Somalis in the U.K. struggle with the education system and have one of the highest unemployment rates of all of Britain’s minorities — but like his parents, Hamza was an outlier. He was born in Madina, Saudi Arabia, while his parents were performing the Hajj, or pilgrimage — as a kid he’d tease his brothers, reminding them that he was the only one of them born in the holy land. He studied human rights law in London and participated in related conferences around Europe. If he’s not working on development projects across East Africa, he’s in the gym. His Facebook page is a mix of posts criticizing government institutions in Africa and selfies from the weight room. His posts usually end with the hashtag #GoHardOrGoHome.

But Hamza wasn’t content to stay in Europe. The stories of his ancestors had left him searching for his own identity. His uncle, a pilot in the Somali air force, was persecuted by President Barre and flew out of Mogadishu in fear of his life. Such horrors clashed with idyllic pre-war stories that Hamza heard of his parents’ bourgeois, middle-class life in the capital in the ‘60s. At the time, Mogadishu wasn’t a war zone, it was an educational hub of East Africa.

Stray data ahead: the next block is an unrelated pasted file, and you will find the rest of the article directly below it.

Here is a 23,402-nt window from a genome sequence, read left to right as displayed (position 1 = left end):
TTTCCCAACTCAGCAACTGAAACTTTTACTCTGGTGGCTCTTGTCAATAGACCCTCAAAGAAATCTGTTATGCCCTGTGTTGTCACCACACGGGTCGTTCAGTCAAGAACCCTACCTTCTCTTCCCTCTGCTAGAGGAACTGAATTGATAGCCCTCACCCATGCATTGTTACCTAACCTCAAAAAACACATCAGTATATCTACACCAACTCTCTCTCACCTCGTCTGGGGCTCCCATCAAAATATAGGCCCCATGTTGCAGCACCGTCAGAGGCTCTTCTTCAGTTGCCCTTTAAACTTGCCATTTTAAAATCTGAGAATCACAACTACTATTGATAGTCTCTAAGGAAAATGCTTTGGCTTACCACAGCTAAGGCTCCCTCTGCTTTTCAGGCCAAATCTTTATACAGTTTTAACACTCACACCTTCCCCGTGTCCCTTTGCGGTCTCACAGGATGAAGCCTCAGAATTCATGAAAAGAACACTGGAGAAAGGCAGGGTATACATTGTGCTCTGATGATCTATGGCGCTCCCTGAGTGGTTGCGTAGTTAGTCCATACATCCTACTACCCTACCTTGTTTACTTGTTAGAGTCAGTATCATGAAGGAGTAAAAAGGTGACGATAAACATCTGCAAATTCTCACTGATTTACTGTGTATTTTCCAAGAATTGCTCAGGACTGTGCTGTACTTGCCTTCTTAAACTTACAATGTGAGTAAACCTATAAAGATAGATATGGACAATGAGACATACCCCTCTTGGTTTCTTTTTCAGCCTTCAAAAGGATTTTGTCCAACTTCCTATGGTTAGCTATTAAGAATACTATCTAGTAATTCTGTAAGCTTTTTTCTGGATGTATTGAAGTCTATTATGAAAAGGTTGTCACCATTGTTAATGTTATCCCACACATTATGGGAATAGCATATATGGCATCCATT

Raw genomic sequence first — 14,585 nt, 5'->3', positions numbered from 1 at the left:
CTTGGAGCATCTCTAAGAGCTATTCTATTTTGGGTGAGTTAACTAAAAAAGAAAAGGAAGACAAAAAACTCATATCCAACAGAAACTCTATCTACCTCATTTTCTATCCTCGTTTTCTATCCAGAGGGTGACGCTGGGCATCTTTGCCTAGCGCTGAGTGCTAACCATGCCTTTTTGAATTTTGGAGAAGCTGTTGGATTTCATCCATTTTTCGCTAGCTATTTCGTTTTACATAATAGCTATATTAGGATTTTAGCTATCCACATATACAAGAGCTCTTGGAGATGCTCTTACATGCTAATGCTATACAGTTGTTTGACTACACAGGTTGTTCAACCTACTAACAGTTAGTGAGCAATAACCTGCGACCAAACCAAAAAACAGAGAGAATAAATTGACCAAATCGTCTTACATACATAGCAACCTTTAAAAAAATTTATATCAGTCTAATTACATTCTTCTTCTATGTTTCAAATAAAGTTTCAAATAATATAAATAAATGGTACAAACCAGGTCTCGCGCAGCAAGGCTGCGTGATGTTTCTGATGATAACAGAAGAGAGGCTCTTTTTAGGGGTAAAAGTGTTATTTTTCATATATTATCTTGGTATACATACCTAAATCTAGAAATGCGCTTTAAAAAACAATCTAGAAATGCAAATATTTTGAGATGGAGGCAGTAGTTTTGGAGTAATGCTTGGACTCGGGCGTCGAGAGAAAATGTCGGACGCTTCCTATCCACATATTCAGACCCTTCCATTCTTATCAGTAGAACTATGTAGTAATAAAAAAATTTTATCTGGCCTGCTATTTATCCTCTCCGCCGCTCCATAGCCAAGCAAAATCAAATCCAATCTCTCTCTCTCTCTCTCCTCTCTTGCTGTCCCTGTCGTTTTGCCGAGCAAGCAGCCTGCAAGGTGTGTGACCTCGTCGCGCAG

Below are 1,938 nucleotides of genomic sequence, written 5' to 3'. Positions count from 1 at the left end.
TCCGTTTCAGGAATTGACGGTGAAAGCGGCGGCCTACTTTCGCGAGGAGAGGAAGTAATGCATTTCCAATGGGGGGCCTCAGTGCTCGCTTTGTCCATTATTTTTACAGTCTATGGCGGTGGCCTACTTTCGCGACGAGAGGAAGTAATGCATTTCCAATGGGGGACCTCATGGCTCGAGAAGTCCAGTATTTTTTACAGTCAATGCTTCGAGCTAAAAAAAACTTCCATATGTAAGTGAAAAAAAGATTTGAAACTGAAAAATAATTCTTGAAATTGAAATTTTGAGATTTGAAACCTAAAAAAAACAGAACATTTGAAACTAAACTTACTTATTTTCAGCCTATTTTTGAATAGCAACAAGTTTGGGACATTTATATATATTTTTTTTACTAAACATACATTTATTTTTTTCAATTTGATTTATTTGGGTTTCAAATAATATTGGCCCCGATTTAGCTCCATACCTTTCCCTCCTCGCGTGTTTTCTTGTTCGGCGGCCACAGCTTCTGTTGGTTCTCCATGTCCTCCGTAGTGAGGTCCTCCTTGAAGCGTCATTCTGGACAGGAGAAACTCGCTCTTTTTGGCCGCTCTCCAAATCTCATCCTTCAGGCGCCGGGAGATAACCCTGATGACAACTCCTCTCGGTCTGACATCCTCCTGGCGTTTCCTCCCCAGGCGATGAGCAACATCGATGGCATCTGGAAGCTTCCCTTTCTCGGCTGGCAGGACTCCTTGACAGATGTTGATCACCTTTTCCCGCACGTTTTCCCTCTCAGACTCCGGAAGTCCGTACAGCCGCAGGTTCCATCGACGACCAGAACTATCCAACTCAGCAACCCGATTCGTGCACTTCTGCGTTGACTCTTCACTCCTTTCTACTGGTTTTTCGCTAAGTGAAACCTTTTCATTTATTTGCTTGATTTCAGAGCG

He went on to be a guest on radio programs such as the BBC’s “World Have Your Say” — but Hamza’s broadcast activism truly began in 2009 in the back room of an internet café in a residential outpost of west London.

From a makeshift wooden studio in West Acton he hosted weekly shows on Nomad Radio — a now-defunct grassroots station that tried to face up to the myriad issues of the Somali community in exile. Two young Somali entrepreneurs in 2008 started the station to give the community a platform. Hamza said he created his show, the “Nomad Show,” because of “the identity crisis that I deeply felt.”